The May 17 announcement that the U.S. would lift steel and aluminum tariffs on Canada and Mexico drew praise from dairy producers and processors this week and raised hopes in the dairy industry.
Mexico, in turn, lifted its retaliatory tariffs against U.S. cheese exports. The break in the logjam could improve dairy prices and the chances for passage of the U.S.-Mexico-Canada Free Trade Agreement and perhaps help end the trade dispute with China.
Meanwhile, while U.S. milk production in March fell below that of a year ago for the first time in six years, the USDA’s preliminary 50-state data put April output up 0.1 percent, according to the May 20 Milk Production report. Output was pegged at 18.43 billion pounds, with output in the top 23 producing states at 17.4 billion pounds, up 0.3 percent. Revisions lowered the original 50-state March total by 40 million pounds, to 18.873 billion pounds, down 0.6 percent from March 2018.
April cow numbers in the 50 states totaled 9.328 million, down 1,000 from March, 90,000 below a year ago, and the 10th consecutive month that cow numbers were below a year ago since May 2016. Output per cow averaged 1,976 pounds, up 21 pounds from a year ago and the 42nd consecutive month of gain.
California production was up 2.6 percent from a year ago, thanks to a 60-pound gain per cow outweighing 7,000 fewer cows. Wisconsin was up just 0.4 percent, on a 15-pound gain per cow, but cow numbers were down 4,000 head. Minnesota was off 0.1 percent, despite a 20-pound gain per cow. Cow numbers were down 6,000 head.
The U.S. is decreasing its herd, says FCStone: “There was a material downward revision in cow numbers for March (down 15,000 head from last month’s report), which means the herd fell a total of 25,000 head between February and March. Couple that with a 1,000-head decrease in April.”
Milk output will also likely be impacted down the road considering what weather is currently doing to crop planting. The latest Crop Progress report shows only 49 percent of the corn crop was planted, as of the week ending May 19, up from 30 percent the previous week, but down 29 percent from a year ago and 31 percent behind the five-year average; 19 percent of the corn has emerged, up from 10 percent the previous week but 28 percent behind a year ago and 30 percent behind the five-year average.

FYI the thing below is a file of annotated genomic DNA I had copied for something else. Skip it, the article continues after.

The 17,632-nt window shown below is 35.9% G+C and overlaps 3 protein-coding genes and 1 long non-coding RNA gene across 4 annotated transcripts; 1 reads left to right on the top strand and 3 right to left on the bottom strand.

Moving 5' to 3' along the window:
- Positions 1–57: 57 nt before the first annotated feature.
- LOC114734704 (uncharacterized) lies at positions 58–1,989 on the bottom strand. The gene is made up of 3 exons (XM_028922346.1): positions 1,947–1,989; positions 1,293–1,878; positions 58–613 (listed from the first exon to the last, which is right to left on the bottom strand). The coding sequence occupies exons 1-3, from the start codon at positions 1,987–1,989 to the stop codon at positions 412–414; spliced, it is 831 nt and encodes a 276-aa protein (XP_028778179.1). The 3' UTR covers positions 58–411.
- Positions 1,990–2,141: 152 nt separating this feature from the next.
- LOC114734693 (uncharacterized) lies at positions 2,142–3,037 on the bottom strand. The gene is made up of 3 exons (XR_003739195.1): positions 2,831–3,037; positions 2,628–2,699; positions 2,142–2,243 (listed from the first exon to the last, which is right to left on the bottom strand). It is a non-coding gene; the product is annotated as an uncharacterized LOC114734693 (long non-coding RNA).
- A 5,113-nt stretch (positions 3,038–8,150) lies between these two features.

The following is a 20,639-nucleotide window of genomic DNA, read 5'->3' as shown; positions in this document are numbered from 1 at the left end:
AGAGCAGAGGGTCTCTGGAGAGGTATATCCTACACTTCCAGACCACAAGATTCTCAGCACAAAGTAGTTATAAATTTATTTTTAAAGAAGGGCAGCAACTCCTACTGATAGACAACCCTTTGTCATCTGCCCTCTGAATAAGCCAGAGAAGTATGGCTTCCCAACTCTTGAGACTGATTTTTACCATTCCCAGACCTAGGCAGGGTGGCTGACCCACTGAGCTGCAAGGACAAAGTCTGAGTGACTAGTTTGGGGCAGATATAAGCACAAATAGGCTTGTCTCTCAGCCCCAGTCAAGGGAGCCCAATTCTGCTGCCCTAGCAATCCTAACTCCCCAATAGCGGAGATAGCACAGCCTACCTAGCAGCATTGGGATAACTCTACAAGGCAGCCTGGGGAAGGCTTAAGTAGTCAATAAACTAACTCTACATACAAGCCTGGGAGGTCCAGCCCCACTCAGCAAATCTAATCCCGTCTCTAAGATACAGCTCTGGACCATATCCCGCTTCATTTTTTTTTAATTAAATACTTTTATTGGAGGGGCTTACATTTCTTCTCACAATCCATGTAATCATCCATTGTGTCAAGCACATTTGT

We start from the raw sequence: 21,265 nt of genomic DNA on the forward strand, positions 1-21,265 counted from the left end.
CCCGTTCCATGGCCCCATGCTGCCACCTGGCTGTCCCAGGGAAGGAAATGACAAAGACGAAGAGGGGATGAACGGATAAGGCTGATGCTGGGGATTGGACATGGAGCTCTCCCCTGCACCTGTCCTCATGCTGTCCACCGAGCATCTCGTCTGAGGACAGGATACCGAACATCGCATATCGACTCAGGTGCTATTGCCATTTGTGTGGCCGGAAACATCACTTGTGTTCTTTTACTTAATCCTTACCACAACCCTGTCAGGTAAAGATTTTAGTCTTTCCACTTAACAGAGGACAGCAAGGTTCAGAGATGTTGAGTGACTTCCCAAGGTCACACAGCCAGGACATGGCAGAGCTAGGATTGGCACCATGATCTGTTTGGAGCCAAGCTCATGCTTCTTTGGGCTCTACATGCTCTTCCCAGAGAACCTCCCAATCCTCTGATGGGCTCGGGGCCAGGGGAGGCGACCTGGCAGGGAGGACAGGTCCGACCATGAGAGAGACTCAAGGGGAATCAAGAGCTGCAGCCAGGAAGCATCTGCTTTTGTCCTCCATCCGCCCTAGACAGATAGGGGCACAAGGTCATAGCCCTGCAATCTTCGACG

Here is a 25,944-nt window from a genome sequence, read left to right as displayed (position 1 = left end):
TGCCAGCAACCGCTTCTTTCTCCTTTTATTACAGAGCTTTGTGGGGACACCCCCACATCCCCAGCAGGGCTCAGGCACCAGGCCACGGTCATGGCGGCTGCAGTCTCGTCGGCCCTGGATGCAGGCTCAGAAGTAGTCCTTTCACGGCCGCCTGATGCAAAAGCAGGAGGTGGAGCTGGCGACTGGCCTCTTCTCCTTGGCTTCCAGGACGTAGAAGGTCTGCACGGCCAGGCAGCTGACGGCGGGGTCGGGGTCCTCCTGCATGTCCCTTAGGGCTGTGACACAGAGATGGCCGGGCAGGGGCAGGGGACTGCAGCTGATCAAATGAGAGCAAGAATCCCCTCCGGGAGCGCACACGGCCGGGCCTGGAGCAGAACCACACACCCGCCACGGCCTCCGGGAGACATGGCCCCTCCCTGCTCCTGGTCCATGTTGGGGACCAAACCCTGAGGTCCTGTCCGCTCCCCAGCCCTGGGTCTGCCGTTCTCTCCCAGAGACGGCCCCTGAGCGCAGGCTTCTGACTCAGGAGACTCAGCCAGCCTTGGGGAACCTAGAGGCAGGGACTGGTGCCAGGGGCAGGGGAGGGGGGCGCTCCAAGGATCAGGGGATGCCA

The report shows 19 percent of U.S. soybeans are in the ground, up from 9 percent the previous week, 34 percent behind a year ago, and 28 percent below the five-year average.
Cold storage dairy stocks were close to or below year-ago levels according to the Agriculture Department’s latest Cold Storage report. April 30 butter stocks totaled 290.8 million pounds, up 21.1 million pounds or 7.8 percent from March but were 16.5 million pounds or 5.4 percent below those in April 2018.
American-type cheese, which includes Cheddar, was virtually unchanged, totaling 782.6 million pounds, down 2.2 pounds from March but 2.3 million pounds above a year ago.
The Daily Dairy Report says while the American cheese decline was small, “the direction is remarkable,” pointing out that “American cheese stocks have not waned from March to April since 1993” and says it “helps explain why the CME spot Cheddar barrel market climbed to new calendar year highs in April and traded at even greater values earlier this month.”
The Agriculture Department announced the June Federal order Class I base milk price at $17.07 per hundredweight, up 65 cents from May, $1.82 above June 2018, and the highest Class I price since January 2017. It equates to about $1.47 per gallon, up from $1.41 in May and $1.31 a year ago.
The six-month Class I average stands at $15.94, up from $14.47 a year ago and compares to $16.27 in 2017.
Regarding the swine fever in China, FCStone’s Shanghai office reports that “The epidemic is still a complete mess. Another 2 cases were reported in the past week. These cases were in Central China 200-300 kilometers away from prior outbreaks reported six months ago. It’s not easy to contain this virus, and some of our customers in China suggested every hog in the country may be at risk as their entire production model is doomed for a systematic collapse with their poor biosecurity standards. Let’s hope they’re overreacting,” FCStone said.